Book #27

The Illumination of Ursula Flight by Anna-Marie Crowhurst

Born on the night of an ill-auguring comet just before Charles II's Restoration, Ursula Flight has a difficult future written in the stars.

Against the custom of the age she begins an education with her father, who fosters in her a love of reading, writing and astrology.

Following a surprise meeting with an actress, Ursula yearns for the theatre and thus begins her quest to become a playwright despite scoundrels, bounders, bad luck and heartbreak.

The Illumination of Ursula Flight has everything I love about historical fiction - rebellious women, social commentary, and characters with an unnerving desire to defy the norm. We initially see our protagonist, Ursula, as an inquisitive and turbulent child, and we grow with her through the pages as she experiences marriage, and becomes a woman she was never meant to be.

I loved the form here. One moment you’re reading a chapter of prose, then you’re thrust into a series of letters, then plays, then lists, all from Ursula’s pen. It’s an effective tool to allow us deeper into Ursula’s inner mind - something which can’t be as successfully achieved with mere first-person narrative. It felt inherently personal, as though Ursula were corresponding with us directly, or as though we’d found a secret chest filled with papers. A masterstroke from Crowhurst.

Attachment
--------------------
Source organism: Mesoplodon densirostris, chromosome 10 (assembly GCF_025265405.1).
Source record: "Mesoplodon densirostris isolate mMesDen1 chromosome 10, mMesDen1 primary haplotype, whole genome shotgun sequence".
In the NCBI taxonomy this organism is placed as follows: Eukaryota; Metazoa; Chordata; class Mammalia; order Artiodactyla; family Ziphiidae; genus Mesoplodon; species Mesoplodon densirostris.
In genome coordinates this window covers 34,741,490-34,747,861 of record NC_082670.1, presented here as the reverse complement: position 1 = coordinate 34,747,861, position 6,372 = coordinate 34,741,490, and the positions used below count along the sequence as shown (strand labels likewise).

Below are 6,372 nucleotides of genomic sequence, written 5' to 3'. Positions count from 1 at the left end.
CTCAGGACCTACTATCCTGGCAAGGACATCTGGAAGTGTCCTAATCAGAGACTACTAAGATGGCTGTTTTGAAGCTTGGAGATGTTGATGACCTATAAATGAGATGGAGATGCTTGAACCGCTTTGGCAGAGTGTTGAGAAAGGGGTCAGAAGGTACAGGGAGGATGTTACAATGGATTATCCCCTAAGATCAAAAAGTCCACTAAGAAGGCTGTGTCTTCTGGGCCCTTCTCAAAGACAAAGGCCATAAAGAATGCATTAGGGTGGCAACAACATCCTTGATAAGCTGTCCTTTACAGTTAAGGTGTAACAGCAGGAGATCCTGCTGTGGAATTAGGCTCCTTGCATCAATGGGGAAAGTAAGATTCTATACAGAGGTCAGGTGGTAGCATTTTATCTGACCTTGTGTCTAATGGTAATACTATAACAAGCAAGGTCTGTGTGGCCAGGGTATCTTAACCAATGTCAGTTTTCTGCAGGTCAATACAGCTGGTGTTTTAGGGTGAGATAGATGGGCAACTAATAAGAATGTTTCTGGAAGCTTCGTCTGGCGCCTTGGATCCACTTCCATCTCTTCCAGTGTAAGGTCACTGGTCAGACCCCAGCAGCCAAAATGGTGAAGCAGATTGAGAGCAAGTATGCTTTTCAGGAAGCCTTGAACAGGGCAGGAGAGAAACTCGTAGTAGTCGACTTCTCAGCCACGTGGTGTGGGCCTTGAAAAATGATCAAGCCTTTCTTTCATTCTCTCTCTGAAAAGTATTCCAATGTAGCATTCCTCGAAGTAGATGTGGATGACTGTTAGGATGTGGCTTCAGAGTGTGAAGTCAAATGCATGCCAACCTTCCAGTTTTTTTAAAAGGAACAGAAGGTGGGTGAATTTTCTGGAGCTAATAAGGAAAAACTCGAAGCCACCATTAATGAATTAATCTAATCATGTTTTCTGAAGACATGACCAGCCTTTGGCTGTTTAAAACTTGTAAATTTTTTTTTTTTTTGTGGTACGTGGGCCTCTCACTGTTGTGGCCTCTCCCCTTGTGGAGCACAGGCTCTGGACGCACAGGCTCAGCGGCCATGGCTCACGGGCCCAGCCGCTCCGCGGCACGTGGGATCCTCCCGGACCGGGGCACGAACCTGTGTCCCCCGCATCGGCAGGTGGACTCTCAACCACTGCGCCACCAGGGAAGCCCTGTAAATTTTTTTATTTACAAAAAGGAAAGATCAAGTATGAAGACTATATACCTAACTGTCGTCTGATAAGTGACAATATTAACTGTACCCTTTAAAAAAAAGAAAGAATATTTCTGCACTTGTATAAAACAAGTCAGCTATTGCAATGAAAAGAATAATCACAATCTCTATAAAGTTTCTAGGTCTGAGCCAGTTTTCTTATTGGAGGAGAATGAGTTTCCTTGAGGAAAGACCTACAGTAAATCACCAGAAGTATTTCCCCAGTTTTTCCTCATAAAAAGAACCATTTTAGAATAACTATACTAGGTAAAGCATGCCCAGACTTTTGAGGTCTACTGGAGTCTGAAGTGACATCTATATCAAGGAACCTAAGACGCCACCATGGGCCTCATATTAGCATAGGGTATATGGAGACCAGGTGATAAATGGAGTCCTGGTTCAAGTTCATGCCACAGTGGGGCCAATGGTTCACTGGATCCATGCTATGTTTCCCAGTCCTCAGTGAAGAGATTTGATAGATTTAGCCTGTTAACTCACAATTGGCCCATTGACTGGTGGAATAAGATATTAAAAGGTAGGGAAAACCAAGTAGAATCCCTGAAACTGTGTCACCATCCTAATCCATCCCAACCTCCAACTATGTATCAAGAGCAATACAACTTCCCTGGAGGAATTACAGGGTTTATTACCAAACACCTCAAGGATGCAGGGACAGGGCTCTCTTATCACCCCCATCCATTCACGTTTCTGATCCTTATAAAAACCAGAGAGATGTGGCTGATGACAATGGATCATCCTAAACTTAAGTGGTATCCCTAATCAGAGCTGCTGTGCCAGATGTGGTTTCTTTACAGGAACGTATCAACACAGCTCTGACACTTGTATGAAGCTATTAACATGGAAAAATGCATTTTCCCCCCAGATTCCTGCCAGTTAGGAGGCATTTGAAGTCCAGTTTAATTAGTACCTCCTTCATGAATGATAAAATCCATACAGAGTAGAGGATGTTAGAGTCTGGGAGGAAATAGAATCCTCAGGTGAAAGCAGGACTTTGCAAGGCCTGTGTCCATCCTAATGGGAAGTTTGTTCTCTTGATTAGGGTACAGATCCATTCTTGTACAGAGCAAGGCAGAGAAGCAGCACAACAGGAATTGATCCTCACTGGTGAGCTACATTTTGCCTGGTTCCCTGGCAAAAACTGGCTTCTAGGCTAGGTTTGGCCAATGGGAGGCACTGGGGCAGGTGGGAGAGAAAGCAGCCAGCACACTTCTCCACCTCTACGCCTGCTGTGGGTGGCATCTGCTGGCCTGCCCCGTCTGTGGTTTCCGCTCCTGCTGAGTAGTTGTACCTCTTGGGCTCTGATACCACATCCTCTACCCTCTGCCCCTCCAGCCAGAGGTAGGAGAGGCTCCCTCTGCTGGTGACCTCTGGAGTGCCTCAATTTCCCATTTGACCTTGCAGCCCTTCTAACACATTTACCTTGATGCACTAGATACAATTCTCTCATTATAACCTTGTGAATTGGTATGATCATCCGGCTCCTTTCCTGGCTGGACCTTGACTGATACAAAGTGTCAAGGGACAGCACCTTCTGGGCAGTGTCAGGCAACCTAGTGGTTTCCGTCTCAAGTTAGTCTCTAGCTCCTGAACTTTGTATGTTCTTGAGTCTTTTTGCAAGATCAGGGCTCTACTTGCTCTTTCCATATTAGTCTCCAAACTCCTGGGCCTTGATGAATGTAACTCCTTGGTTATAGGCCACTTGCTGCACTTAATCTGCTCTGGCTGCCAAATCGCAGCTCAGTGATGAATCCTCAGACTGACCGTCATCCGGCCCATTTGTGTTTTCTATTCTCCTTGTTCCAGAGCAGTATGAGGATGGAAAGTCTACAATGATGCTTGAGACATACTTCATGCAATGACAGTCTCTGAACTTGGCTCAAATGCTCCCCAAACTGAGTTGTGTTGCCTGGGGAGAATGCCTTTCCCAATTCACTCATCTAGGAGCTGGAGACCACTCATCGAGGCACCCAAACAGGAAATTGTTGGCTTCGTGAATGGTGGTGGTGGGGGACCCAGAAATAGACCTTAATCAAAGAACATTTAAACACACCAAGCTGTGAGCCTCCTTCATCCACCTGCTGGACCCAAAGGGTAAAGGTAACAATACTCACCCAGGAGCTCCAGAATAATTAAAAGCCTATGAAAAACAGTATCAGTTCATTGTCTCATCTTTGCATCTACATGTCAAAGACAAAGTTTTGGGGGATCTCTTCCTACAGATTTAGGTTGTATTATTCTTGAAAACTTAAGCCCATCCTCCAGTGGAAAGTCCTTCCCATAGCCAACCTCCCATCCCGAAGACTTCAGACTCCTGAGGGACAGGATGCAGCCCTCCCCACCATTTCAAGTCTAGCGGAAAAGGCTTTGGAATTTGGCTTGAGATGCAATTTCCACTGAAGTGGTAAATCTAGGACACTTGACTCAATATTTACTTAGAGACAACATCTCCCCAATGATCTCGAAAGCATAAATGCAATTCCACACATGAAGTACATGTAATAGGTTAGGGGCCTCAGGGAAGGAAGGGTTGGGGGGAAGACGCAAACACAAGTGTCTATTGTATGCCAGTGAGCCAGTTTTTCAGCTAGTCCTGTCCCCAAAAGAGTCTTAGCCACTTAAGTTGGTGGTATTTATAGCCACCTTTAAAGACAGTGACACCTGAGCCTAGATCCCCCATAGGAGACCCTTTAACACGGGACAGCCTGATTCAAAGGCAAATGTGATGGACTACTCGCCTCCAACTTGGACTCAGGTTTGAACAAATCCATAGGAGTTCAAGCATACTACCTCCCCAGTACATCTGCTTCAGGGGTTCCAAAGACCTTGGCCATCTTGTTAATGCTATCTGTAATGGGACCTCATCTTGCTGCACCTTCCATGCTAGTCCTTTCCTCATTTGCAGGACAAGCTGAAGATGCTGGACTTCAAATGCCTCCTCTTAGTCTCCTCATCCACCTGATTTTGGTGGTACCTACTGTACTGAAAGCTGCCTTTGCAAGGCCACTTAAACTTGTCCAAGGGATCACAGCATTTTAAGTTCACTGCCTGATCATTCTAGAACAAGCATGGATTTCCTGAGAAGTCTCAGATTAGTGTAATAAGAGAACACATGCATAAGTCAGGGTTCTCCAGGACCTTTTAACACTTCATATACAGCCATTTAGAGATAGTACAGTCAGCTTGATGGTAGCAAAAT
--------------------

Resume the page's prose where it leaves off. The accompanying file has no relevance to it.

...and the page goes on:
And yet, there was something here I didn’t quite like, something flat and unengaging. We had a lot of Ursula, yet there were many piquing characters here who didn’t seem to have their moment. Some further exploration into them could have really fleshed things out for me. I also felt the ending was a bit too rushed, a bit too perfect and a bit too predictable. We know she’s in the minority - how many women had (and indeed, still have) miserable lives, never achieving their dreams? It was just all tied up too nicely for me, but that’s purely a personal preference.

Despite my minor misgivings, there are some gorgeous messages here about breaking free, about becoming the person you want to be, and about refusing to conform to society’s expectations of you. It’s easy to feel that none of us would fare well in the 1600s; I certainly like to think I’d rebel just like Ursula. But we’re products of our time - if society said so, I wonder if I would just sit down, shut up, marry the old man and spend my years playing the lute for him.